b.
The expected return depends on the expected rate of inflation over the next
year.
If the expected rate of inflation is less than 3.5% then the conventional
CD offers a higher real return than the Inflation-Plus CD; if the expected rate
of inflation is greater than 3.5%, then the opposite is true.

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c.
If you expect the rate of inflation to be 3% over the next year, then the
conventional CD offers you an expected real rate of return of 4%, which is
0.5% higher than the real rate on the inflation-protected CD.
But unless you
know that inflation will be 3% with certainty, the conventional CD is also
riskier.
The question of which is the better investment then depends on your
attitude towards risk versus return.
You might choose to diversify and invest
part of your funds in each.
d.
No.
We cannot assume that the entire difference between the risk-free
nominal rate (on conventional CDs) of 7% and the real risk-free rate (on
inflation-protected CDs) of 3.5% is the expected rate of inflation.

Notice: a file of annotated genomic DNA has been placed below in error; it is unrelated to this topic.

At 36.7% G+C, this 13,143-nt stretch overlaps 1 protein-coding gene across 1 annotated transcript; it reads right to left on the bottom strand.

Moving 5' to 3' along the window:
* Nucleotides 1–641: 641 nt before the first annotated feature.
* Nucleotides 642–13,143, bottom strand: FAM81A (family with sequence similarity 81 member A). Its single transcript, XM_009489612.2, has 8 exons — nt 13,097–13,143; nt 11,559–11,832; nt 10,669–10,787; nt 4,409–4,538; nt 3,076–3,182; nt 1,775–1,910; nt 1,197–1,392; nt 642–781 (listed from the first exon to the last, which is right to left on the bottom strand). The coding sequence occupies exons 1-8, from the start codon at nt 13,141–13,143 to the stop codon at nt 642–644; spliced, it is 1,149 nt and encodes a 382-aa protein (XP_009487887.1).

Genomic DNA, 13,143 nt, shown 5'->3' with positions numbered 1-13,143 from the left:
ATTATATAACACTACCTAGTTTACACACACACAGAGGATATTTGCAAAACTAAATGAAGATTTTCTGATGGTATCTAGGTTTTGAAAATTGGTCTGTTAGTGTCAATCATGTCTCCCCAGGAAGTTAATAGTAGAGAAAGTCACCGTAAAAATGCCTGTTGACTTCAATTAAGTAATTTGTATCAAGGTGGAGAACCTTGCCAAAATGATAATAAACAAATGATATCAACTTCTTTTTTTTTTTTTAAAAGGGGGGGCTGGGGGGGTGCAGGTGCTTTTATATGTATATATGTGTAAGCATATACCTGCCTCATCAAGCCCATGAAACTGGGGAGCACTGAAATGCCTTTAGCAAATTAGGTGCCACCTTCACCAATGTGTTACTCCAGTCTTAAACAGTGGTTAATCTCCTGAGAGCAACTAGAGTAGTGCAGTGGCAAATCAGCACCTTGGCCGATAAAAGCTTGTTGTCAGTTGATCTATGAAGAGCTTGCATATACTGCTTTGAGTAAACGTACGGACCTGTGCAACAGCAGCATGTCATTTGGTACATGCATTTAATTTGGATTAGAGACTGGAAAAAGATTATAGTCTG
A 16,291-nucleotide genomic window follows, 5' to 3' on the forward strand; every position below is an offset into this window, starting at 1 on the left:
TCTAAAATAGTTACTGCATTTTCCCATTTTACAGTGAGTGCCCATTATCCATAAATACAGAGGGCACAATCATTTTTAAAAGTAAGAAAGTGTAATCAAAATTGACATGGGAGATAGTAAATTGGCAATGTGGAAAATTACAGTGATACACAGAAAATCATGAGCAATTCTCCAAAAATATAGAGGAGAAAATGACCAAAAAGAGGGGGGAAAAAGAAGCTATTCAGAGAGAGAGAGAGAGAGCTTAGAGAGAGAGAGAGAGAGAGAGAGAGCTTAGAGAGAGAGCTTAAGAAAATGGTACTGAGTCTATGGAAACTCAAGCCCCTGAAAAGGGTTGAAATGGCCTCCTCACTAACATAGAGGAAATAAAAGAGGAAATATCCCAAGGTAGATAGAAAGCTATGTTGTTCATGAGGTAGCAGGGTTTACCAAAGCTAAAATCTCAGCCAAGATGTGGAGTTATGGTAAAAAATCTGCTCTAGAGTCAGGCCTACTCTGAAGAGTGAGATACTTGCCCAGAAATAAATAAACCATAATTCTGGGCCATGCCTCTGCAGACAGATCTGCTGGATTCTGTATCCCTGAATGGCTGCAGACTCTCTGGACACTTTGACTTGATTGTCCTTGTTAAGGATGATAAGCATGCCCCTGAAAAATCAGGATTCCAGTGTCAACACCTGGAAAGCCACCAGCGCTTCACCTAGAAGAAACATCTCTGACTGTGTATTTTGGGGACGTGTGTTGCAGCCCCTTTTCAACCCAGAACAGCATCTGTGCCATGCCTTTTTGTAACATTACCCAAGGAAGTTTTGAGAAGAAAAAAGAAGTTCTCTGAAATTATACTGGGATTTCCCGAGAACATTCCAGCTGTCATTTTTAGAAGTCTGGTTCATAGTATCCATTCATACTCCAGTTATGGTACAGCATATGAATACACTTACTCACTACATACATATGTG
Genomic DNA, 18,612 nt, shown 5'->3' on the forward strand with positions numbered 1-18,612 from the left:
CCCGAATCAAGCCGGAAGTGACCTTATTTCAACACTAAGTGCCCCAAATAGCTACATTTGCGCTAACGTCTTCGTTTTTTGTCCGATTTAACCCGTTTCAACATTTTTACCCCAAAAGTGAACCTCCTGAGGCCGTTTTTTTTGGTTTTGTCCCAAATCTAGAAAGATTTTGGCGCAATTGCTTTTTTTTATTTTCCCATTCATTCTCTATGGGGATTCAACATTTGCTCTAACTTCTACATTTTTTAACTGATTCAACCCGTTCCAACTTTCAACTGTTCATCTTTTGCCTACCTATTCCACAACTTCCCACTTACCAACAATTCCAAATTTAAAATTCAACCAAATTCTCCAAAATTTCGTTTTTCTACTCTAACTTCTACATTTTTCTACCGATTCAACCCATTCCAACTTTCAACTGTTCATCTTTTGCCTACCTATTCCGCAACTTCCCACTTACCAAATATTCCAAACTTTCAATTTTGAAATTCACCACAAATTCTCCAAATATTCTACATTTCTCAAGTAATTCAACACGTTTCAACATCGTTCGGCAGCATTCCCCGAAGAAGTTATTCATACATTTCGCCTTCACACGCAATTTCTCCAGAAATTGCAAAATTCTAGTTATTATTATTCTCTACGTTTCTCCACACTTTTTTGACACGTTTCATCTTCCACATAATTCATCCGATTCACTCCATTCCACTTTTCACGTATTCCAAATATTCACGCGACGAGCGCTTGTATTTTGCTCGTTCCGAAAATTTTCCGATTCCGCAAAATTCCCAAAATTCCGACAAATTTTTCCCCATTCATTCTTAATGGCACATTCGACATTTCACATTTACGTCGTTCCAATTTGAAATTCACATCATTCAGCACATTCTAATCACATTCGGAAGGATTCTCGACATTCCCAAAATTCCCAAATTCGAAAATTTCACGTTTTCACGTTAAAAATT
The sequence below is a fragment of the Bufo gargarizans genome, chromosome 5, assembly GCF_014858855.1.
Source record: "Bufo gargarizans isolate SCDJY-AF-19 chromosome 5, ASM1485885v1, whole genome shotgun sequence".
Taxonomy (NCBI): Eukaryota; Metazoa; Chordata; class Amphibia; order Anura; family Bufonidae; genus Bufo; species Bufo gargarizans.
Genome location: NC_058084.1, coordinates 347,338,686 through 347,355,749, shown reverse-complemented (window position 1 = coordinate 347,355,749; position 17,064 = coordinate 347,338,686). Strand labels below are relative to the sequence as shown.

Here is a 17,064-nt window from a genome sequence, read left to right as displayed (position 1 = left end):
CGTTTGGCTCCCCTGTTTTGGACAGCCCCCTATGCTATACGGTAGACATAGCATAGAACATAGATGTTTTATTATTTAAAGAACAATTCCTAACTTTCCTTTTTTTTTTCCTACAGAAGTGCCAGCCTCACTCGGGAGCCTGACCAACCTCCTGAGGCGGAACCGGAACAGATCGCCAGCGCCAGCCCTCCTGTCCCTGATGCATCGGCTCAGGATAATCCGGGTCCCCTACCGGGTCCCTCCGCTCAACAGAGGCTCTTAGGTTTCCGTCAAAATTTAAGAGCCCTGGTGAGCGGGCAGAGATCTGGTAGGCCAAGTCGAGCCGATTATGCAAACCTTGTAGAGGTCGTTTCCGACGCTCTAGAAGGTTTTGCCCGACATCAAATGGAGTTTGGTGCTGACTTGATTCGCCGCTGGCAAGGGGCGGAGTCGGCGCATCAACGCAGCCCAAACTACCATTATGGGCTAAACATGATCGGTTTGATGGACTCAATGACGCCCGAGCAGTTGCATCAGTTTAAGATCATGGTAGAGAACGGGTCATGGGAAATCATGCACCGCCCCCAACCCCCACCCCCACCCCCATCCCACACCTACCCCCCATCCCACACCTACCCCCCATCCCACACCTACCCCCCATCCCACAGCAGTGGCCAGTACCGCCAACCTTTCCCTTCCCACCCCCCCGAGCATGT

Part of the
difference is probably a risk premium associated with the uncertainty
surrounding the real rate of return on the conventional CDs.
This implies that
the expected rate of inflation is less than 3.5% per year.
4.
E(r) = [0.35
×
44.5%] + [0.30
×
14.0%] + [0.35
×
(–16.5%)] = 14%
σ
2
= [0.35
×
(44.5 – 14)
2
] + [0.30
×
(14 – 14)
2
] + [0.35
×
(–16.5 – 14)
2
] = 630
σ
= 25.52%
The mean is unchanged, but the standard deviation has increased, as the
probabilities of the high and low returns have increased.
5.
Probability distribution of price and one-year holding period return for a 30-year
U.S. Treasury bond (which will have 29 years to maturity at year’s end):
Economy
Probability
YTM
Price
Capital
Gain
Coupon
Interest
HPR
Boom
0.20
11.0%
$
74.05
−
$25.95
$8.00
−
17.95%
Normal Growth
0.50
8.0%
$100.00
$
0.00
$8.00
8.00%
Recession
0.30
7.0%
$112.28 $12.28
$8.00
20.28%
6.
From Table 5.3, the average risk premium for large-capitalization U.S. stocks for
the period 1926-2005 was: (12.15%

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